“When providers spend more time thinking about coding than clinical care–we should all be alarmed,” he said.

UX issues

Better UX design will improve physician interaction with EHRs, say experts consulted for this story.

The UX design flaws of EHRs consist of two main issues: The basic design and interface (how patient information is displayed and used), and information support problems (how doctors access patient information). 

“The name of the game should be ‘click reducers,’” Sharma said. “EHRs need to be developed with accuracy and speed in mind. Click fatigue is a real thing and it opens providers up to incorrect data input.” 

O’Brien added that existing systems need to be updated and simplified.

“I think (doctors) expect the system to be more intuitive and drive decision-making for them,” she said. “This is difficult to do, because patient care can vary so drastically from one patient to the next, even if they are being seen for the same thing, based on past medical history, labs and a plethora of other things.” 

Role of healthcare policymakers

In many ways, the push for EHRs originated at the top, among healthcare policymakers. Reform must originate there as well, the experts told us.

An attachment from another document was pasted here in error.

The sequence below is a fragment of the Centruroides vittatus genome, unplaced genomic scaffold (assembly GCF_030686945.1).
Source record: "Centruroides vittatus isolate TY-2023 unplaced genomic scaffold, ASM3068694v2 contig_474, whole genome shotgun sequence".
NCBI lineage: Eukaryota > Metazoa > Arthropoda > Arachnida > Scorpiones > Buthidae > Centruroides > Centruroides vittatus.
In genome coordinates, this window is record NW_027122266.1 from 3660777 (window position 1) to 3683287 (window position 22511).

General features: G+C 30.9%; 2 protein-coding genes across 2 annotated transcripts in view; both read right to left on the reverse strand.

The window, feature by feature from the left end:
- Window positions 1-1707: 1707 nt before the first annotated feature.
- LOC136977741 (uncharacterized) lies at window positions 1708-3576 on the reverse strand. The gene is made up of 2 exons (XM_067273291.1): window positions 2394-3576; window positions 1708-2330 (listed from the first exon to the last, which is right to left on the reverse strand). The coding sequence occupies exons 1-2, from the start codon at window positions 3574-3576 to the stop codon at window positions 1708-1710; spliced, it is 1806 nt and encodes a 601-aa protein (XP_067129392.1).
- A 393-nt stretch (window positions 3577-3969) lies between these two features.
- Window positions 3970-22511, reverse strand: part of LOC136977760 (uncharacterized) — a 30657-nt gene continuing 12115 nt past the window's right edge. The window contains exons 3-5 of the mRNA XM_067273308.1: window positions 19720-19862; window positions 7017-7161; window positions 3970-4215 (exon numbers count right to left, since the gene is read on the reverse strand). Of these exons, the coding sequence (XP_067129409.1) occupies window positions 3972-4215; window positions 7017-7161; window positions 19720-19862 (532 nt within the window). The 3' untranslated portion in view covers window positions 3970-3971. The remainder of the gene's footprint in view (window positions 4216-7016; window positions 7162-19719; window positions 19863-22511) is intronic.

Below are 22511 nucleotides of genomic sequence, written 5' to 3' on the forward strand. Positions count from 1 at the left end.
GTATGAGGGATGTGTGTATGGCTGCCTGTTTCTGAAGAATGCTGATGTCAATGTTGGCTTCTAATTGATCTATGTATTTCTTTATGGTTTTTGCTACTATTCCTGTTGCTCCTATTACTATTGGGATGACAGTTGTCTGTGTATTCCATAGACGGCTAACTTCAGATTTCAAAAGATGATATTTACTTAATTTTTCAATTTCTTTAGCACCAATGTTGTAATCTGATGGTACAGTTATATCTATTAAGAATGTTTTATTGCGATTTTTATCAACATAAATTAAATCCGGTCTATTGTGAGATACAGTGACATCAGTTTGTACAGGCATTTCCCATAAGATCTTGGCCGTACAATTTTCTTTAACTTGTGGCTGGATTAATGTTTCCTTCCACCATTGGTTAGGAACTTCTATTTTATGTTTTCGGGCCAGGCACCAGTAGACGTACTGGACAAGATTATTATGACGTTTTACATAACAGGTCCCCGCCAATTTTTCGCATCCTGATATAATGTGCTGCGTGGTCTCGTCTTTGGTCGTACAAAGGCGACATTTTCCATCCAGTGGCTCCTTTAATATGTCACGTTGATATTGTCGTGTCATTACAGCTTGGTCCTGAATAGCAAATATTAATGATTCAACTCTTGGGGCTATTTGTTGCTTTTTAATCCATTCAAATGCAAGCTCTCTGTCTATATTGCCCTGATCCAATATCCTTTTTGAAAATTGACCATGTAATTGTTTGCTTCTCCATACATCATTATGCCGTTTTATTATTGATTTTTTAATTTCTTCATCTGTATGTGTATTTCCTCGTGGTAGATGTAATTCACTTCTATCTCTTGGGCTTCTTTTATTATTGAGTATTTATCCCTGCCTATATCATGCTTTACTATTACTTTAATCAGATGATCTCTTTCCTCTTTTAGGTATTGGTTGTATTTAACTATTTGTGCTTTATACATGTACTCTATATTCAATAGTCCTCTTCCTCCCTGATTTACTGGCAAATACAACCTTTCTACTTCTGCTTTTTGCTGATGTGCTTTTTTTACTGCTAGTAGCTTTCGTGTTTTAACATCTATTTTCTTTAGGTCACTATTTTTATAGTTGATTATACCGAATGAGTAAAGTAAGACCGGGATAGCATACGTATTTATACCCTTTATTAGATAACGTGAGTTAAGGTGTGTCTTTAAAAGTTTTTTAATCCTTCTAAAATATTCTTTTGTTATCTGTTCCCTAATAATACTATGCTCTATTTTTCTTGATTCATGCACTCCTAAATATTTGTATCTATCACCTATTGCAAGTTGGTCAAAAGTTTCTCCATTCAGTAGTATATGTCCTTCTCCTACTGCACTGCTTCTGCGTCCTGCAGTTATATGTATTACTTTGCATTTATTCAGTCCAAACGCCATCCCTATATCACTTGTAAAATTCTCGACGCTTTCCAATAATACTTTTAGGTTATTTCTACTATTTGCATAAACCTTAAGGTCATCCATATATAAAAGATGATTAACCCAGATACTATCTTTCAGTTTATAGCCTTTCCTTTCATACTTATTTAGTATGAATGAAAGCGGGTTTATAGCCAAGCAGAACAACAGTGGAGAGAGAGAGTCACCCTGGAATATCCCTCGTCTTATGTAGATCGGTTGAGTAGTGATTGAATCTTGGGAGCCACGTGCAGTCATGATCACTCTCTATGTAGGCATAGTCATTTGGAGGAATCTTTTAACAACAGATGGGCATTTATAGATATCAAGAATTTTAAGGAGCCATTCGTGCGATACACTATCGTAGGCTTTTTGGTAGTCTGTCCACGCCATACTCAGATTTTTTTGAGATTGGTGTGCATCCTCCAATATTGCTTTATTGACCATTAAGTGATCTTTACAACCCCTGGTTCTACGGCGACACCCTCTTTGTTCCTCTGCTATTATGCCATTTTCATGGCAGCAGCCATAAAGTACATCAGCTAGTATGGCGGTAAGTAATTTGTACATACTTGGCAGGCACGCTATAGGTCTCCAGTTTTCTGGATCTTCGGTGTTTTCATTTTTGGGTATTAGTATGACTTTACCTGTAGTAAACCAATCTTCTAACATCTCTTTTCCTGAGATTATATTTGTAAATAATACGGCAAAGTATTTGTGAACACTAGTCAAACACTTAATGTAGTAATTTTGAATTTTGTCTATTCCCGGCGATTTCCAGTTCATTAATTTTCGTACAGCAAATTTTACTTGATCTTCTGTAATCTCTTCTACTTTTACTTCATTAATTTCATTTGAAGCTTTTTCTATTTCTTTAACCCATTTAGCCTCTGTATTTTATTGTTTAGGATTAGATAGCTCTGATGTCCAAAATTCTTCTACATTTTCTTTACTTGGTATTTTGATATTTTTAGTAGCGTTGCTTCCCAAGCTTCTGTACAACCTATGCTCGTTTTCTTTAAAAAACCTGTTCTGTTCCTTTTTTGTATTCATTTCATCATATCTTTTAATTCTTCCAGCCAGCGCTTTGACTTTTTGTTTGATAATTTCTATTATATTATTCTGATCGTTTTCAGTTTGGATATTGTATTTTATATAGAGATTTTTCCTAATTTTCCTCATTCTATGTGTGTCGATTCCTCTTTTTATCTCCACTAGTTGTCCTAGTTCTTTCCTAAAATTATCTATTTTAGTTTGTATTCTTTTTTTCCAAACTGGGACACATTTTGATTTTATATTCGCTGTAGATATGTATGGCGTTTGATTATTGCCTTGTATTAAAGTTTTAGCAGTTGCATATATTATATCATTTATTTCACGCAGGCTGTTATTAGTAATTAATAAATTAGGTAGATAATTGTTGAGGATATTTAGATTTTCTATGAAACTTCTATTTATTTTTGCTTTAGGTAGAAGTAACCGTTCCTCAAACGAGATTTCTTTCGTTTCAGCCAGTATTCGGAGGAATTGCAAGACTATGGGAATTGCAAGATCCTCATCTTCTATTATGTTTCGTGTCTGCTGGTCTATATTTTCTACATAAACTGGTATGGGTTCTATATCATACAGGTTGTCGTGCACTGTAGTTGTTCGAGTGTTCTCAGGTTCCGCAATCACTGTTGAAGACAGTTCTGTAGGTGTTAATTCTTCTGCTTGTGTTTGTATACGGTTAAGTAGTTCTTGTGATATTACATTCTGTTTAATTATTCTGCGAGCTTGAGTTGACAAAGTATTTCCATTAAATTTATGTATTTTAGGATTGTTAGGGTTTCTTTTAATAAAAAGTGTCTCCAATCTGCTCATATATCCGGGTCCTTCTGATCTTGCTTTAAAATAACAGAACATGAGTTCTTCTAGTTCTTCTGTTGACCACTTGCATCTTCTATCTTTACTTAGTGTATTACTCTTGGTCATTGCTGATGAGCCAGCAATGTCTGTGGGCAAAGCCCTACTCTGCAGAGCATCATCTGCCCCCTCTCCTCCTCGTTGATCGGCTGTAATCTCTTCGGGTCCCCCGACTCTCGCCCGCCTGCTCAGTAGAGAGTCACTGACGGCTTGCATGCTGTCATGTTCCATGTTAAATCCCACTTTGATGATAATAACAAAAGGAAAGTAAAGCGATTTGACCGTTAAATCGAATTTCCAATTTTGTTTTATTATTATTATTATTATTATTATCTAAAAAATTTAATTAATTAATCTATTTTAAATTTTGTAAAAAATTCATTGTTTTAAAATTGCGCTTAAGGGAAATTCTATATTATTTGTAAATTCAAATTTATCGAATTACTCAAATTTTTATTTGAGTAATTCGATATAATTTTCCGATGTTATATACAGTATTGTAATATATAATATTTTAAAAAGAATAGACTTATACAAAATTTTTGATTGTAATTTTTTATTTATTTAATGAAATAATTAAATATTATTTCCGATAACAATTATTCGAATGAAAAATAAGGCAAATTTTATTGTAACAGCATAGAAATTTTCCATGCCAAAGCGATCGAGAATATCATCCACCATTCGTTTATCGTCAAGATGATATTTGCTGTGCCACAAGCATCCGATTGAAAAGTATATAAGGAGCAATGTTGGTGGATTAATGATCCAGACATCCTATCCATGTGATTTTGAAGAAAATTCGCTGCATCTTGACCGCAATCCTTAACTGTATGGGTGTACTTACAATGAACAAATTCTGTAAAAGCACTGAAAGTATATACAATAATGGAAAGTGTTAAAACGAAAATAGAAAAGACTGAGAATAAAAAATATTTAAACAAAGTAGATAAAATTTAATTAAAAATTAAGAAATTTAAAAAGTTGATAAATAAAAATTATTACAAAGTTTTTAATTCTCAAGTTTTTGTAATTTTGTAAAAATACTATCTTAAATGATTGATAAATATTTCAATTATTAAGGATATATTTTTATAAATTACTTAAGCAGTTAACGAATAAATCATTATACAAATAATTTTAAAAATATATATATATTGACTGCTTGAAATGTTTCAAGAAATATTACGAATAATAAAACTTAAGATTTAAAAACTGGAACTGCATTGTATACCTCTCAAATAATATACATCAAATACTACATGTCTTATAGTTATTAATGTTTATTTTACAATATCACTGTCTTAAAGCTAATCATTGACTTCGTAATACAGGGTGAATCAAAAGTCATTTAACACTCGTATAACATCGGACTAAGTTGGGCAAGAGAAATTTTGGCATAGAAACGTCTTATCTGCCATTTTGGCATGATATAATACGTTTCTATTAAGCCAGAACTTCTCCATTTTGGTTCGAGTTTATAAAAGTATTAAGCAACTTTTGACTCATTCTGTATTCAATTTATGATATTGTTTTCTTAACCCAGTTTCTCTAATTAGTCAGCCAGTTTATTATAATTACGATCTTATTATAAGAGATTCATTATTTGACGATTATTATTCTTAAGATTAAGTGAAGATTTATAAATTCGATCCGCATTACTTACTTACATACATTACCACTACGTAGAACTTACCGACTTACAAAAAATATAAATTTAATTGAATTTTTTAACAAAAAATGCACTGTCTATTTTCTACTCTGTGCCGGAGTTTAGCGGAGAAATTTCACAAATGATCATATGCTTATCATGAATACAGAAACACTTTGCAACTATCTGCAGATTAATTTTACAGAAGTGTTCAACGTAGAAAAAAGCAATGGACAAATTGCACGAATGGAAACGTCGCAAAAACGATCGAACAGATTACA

Raj Ratwani, PhD, is an EHR usability expert with MedStar’s National Center for Human Factors in Healthcare. He worked with two collaborators, Michael Hodgkins, M.D., of the American Medical Association, Chicago, and David W. Bates, M.D., of Brigham and Women’s Hospital, Boston, to curate ideas they felt necessary to improve EHRs through legislation. 

They workshopped three main points: 

  • Policies should require vendors to test EHRs for usability.

  • Healthcare organizations must be allowed to participate in all usability and safety testing alongside vendors.

  • Policies should require vendors to report any safety or usability issues in a timely manner. This will allow healthcare organizations to do pro-con analysis of each EHR system.

Sharma had his own insights, regarding EHR reform originating from policymakers.

“I feel healthcare policy is useful, necessary and helps us compile data for future use/need,” he said. “However, it’s not created with a provider in mind. In an ideal world, policies that require EHR change should be on their own timeline. Provider/healthcare organizations should have an implementation date of their own. This would allow providers to adopt changes, perfect workflows, and educate the end users.” 

Ultimately, according to O’Brien, reform begins with putting the physician-patient relationship back at the center of the EHR conversation. Doctors are becoming more frustrated with the system because there are more and more distractions taking the eyes off of the patient. 

“I think there are too many healthcare requirements that end up hindering patient care instead of helping,” O’Brien said. “Especially with promoting interoperability, there were so many documentation requirements that slowed down patient visits but didn’t actually add value to the delivery of patient care.”